After weeks of post-nasal drip, cough, headaches and snot, hayfever season is upon us. First comes the itchy area around the eye, and then, very sneakily and randomly, there's a little sneeze here, and another there....
Hayfever or not, I cannot resist the garden.
Stumpy rye grass has pushed through the bales of hay, which was laid as mulch beneath the apple and nashi pear trees in the orchard. The puppies love to join me in the orchard, because they love the grass that grows there. Both Bobby and Polly sit at their own clump of grass, pulling blades free from interwoven roots. Euphorically, with eyes half shut it seems they can't tug fast enough. Suddenly, Bobby coughs and splutters, half-choking, opening his mouth as wide as possible and depositing a frothy ball of droopy, soggy grass. Evidence of him biting off more than he could chew.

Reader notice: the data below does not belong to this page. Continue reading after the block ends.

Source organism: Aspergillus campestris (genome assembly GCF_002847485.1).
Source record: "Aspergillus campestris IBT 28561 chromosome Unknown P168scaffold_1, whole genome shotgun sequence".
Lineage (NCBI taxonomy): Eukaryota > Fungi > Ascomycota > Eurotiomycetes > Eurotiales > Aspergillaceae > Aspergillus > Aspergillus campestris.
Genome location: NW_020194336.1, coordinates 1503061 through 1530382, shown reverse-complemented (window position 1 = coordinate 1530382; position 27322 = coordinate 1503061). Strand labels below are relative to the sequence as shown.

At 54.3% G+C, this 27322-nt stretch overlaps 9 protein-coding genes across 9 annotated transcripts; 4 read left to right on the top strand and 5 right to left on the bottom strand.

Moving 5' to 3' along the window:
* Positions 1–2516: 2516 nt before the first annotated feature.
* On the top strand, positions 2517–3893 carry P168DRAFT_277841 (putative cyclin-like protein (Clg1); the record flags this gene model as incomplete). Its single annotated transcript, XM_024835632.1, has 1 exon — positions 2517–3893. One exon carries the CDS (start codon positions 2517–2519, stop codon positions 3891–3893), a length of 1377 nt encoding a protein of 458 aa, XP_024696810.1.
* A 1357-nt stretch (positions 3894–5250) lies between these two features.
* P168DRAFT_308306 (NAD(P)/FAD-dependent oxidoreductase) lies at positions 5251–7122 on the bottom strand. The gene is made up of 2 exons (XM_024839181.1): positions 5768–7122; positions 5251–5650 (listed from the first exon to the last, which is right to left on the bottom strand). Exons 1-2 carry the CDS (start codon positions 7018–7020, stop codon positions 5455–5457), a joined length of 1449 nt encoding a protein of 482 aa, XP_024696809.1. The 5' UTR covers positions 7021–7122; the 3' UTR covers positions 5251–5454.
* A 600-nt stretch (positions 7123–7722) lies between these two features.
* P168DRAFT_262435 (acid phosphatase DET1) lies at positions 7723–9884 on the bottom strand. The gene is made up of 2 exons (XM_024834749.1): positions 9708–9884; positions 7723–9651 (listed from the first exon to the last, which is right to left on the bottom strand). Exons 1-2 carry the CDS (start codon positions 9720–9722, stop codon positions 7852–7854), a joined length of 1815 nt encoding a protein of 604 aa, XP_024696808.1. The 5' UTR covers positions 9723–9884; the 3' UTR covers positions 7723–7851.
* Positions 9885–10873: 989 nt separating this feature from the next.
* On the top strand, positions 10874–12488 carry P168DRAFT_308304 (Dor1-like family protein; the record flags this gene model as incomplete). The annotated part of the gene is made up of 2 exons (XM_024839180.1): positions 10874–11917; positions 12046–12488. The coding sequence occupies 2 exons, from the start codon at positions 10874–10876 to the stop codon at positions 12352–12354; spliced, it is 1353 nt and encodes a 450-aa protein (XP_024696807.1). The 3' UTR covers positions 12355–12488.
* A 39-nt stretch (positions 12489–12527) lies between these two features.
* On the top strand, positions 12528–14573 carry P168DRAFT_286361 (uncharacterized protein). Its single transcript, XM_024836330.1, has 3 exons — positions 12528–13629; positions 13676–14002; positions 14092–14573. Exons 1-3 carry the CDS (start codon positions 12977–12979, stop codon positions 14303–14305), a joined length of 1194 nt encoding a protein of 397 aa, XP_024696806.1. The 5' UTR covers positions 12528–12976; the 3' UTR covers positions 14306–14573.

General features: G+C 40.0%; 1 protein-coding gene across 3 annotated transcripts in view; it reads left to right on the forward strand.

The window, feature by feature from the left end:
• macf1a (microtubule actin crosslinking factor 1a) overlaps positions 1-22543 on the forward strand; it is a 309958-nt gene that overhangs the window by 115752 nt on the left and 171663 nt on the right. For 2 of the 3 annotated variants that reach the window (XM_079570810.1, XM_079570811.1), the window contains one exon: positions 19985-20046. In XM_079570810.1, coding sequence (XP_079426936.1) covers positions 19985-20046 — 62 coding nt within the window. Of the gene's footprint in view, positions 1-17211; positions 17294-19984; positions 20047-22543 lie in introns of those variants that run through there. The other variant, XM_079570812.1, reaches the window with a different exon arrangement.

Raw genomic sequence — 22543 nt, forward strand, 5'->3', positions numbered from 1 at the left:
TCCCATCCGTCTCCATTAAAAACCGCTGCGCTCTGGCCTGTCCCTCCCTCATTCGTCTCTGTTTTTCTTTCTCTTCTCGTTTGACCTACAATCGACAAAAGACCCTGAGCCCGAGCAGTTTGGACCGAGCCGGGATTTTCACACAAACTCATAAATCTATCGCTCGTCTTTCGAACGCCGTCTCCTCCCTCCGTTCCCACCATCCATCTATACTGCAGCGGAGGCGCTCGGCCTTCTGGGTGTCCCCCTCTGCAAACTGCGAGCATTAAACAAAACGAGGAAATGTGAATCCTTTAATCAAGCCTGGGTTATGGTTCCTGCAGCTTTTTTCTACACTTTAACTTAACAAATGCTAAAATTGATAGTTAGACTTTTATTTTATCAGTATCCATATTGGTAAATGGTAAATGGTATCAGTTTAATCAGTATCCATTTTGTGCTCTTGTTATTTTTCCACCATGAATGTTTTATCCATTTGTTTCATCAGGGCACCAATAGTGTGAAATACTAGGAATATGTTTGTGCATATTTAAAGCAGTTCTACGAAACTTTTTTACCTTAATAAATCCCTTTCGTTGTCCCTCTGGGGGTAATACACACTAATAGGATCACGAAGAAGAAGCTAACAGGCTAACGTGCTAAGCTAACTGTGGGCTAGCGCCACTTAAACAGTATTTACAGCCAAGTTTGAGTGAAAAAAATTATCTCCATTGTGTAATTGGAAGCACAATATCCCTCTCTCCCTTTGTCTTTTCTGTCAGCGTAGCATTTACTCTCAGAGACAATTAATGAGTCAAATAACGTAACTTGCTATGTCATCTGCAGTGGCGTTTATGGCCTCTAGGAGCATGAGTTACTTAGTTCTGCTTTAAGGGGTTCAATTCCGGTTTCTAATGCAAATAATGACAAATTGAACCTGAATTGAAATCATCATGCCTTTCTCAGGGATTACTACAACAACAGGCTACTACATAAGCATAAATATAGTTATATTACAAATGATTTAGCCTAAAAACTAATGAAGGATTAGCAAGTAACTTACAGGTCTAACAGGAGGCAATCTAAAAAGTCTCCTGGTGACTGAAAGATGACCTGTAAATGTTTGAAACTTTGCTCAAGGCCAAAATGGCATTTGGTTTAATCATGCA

I hear the side door to the workshop close, and the Machinist's footsteps, as he walks towards the garden tap. Water splashes onto the stained compacted ground under the tap; stained from years of hand washing with degreasing cream. I have the insane urge to leap out of the undergrowth and give the Machinist a scare, as he passes by the "Lilly Marlene" rosebush, but I refrain. After all, the rain clouds are approaching fast, and there are a LOT of weeds and grass clumps to pull. "Never put off till tomorrow what you can do today", I can hear my mam saying in my auditory memory library.
Several piles of spring-green grass, prickles and other weeds begin to form throughout the orchard. Rain clouds loom overhead. Not that a bit of rain hurts anyone, but daylight is diminishing fast.
The kitchen door slides open and the Machinist's voice booms through the thick growth of apple leaves and raspberry bushes
"Do you want me to turn the heat down on the potatoes? I think they're done...."